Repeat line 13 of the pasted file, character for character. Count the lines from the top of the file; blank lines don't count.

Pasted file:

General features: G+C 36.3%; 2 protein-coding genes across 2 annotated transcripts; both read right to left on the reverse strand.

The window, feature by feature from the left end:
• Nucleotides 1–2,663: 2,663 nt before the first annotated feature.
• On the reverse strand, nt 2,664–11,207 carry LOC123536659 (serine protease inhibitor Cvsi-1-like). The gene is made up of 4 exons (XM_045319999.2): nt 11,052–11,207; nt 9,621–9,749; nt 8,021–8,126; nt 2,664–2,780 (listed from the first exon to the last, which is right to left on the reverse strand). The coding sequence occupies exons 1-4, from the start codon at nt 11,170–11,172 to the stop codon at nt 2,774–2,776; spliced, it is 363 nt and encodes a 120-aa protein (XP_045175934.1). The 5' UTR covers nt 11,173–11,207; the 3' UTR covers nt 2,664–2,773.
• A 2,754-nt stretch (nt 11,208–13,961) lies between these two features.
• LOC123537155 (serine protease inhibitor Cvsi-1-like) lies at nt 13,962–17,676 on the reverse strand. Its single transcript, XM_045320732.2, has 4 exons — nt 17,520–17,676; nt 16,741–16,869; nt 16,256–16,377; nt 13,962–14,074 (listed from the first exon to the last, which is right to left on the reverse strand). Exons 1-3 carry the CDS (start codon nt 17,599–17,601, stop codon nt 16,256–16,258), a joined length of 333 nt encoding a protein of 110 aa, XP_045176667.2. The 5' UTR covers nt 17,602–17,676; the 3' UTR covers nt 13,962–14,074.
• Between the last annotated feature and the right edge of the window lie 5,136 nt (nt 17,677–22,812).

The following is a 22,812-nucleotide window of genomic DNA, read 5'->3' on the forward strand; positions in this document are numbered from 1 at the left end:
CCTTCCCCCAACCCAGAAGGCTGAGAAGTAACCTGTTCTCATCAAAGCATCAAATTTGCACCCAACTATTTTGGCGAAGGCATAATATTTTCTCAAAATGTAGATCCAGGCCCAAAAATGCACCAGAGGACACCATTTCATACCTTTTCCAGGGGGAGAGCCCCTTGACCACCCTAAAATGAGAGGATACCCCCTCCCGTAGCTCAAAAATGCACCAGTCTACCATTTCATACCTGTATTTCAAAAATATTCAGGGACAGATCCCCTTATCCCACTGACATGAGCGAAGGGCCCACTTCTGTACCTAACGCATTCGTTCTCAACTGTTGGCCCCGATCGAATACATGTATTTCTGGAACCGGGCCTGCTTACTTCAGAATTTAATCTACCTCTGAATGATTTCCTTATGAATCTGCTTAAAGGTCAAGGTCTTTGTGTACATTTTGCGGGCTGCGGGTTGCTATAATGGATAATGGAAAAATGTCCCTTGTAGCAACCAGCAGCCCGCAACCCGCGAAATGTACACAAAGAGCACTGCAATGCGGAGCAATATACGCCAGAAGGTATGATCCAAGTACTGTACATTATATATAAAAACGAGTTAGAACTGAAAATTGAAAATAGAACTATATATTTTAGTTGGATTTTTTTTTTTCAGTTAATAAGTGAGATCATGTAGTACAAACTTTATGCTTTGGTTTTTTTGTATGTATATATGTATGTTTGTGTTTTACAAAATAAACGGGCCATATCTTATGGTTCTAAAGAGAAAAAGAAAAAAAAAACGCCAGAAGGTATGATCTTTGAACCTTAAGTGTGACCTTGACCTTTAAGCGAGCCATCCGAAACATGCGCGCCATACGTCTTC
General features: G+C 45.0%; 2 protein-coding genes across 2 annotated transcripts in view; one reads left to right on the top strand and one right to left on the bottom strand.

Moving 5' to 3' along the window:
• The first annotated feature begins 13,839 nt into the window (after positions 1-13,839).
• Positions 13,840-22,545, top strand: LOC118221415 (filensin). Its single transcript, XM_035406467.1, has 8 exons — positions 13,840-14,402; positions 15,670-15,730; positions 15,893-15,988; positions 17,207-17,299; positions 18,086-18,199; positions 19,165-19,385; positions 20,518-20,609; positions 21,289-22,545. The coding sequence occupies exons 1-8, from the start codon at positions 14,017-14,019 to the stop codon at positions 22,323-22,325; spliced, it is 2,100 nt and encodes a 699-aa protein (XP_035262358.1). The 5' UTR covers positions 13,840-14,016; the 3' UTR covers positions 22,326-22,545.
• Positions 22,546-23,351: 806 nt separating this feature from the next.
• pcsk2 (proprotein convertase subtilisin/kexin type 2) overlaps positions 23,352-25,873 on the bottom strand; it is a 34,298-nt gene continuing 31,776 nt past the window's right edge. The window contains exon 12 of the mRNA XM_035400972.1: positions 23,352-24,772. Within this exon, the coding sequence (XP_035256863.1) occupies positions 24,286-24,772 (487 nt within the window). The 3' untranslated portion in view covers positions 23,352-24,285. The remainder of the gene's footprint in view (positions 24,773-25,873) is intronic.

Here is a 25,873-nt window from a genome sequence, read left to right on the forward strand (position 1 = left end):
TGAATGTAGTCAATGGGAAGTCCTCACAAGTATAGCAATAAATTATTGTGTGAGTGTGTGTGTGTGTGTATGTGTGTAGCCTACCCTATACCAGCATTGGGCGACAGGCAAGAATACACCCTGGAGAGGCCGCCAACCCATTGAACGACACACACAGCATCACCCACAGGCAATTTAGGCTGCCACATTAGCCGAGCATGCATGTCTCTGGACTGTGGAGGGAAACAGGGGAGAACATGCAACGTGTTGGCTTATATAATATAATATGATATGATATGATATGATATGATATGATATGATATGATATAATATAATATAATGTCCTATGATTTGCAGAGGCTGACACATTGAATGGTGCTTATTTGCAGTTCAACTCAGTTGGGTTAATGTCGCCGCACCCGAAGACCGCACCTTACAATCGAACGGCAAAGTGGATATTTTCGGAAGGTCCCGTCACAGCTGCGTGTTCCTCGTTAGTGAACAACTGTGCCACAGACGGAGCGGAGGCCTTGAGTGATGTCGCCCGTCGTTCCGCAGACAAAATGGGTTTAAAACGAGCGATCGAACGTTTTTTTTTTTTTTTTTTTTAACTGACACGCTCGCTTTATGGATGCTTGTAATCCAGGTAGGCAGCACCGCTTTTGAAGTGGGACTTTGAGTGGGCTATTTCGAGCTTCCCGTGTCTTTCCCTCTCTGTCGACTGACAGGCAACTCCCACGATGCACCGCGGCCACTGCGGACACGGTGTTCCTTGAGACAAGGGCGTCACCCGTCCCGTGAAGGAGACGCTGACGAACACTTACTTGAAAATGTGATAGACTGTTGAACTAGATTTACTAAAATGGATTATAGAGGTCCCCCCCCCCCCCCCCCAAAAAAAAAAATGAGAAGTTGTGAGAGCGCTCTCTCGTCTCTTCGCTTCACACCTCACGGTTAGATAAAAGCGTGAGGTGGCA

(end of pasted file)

• Positions 13,840-22,545, top strand: LOC118221415 (filensin). Its single transcript, XM_035406467.1, has 8 exons — positions 13,840-14,402; positions 15,670-15,730; positions 15,893-15,988; positions 17,207-17,299; positions 18,086-18,199; positions 19,165-19,385; positions 20,518-20,609; positions 21,289-22,545. The coding sequence occupies exons 1-8, from the start codon at positions 14,017-14,019 to the stop codon at positions 22,323-22,325; spliced, it is 2,100 nt and encodes a 699-aa protein (XP_035262358.1). The 5' UTR covers positions 13,840-14,016; the 3' UTR covers positions 22,326-22,545.